I started this blog for a few different reasons. One of the biggest is my desire to figure out what gets in the way of you and me being the artists we secretly long to be.
I've been thinking lately about how one of the biggest lies we tell ourselves is that what we share with the world must be original if it is going to be of any value to anyone. After all, isn't creativity what defines the artist?
I took a break from writing for the past couple of months. My days were filled with finishing up our wedding photography season so that we could officially retire from weddings and move on to focusing our time and energy on portrait photography and our two new blogs (this one and Alicia's new blog Write You On My Heart). And despite what I've written in the past, I forgot that my job is that of connector, not originator.
It seemed like every idea I came up with for quite awhile was something I promptly found someone else had recently shared about authoritatively. I wasn't about to go and write about a subject that had just been covered so well by someone with a big name and audience. What if someone were to read what I wrote after reading what so-and-so had already shared much more clearly and eloquently? I wasn't about to let anyone think I was a copycat.
That wasn't the only thing that kept me from writing, but it was a major part of why I took such a long break. And the silly thing is, I was making it all about me.
To move from the mental position of originator, to the position of connector, means that you simply stop making your art about how you are seen. It means you start making your art about what others will see if you show it to them. It means you connect ideas together, then connect people with those ideas.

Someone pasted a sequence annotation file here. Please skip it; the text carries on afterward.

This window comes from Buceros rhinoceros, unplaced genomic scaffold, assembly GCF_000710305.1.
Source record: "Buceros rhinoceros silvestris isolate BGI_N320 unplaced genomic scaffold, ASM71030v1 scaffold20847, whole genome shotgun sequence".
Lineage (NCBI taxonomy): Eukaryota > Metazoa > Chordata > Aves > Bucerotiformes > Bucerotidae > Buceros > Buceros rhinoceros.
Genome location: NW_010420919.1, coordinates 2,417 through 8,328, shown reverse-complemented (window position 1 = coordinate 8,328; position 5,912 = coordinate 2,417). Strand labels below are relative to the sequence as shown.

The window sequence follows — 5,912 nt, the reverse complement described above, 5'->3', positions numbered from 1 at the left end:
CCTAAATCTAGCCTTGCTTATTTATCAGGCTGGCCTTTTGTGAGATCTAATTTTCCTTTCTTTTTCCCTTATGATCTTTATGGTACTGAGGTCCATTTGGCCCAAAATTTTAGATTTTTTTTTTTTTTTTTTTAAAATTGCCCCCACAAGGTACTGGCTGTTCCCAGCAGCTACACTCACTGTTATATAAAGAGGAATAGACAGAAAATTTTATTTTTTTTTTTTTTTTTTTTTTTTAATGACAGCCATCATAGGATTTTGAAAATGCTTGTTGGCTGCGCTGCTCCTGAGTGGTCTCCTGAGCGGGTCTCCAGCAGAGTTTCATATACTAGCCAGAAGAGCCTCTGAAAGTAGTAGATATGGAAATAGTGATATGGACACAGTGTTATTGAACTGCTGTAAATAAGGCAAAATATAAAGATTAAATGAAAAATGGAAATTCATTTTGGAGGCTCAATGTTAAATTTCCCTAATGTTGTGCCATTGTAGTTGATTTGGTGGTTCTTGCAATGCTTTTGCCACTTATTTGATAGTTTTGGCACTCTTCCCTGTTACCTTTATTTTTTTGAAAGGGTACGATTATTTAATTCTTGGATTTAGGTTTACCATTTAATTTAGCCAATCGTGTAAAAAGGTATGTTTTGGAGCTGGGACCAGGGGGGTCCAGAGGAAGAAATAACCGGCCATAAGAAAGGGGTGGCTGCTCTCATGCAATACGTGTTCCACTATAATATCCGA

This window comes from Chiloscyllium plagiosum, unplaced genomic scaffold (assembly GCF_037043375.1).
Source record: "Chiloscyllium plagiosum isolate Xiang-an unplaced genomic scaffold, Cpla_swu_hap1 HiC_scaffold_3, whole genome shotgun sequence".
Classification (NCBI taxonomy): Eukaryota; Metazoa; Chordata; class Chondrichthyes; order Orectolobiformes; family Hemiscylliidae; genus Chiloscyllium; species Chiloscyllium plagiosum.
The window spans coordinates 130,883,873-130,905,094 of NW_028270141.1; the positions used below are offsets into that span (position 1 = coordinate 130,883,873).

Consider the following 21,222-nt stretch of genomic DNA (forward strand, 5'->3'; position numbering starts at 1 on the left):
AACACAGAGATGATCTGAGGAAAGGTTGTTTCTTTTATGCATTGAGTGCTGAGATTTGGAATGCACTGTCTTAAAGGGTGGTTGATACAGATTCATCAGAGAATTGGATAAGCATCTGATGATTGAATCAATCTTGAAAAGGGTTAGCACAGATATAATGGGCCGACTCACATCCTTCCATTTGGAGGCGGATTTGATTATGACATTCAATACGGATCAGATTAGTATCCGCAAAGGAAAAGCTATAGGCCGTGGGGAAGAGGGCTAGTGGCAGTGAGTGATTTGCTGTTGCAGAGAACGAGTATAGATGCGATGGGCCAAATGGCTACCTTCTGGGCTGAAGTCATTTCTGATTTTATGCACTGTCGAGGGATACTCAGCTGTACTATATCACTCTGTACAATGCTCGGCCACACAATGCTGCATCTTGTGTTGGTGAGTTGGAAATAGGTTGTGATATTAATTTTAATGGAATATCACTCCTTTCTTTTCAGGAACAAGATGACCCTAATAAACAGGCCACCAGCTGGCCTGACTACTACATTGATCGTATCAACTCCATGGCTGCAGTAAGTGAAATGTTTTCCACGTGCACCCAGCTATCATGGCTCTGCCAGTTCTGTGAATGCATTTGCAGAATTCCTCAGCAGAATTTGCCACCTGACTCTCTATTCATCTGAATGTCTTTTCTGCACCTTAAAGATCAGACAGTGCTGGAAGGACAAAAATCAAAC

Maybe what you have to share with the world is similar to what others you follow are sharing. Don't let that stop you from sharing. Just because you know something doesn't mean the people you care about know it. There is a high likelihood that if you don't share it with them, nobody will.
Become a serial connector. Put ideas together in ways that delight you. Make something you enjoy. Put it out there for others to enjoy as well. Have fun with it.
You may find that, as you do this more and more, you gain momentum. And that energy may just bring up things nobody has ever heard of before. Things that feel kind of original.
Or maybe not. Either way, keep doing that thing you do. Keep connecting your people with the goodness you are always on the lookout for. And if you start to feel lost, look for some good connections to make.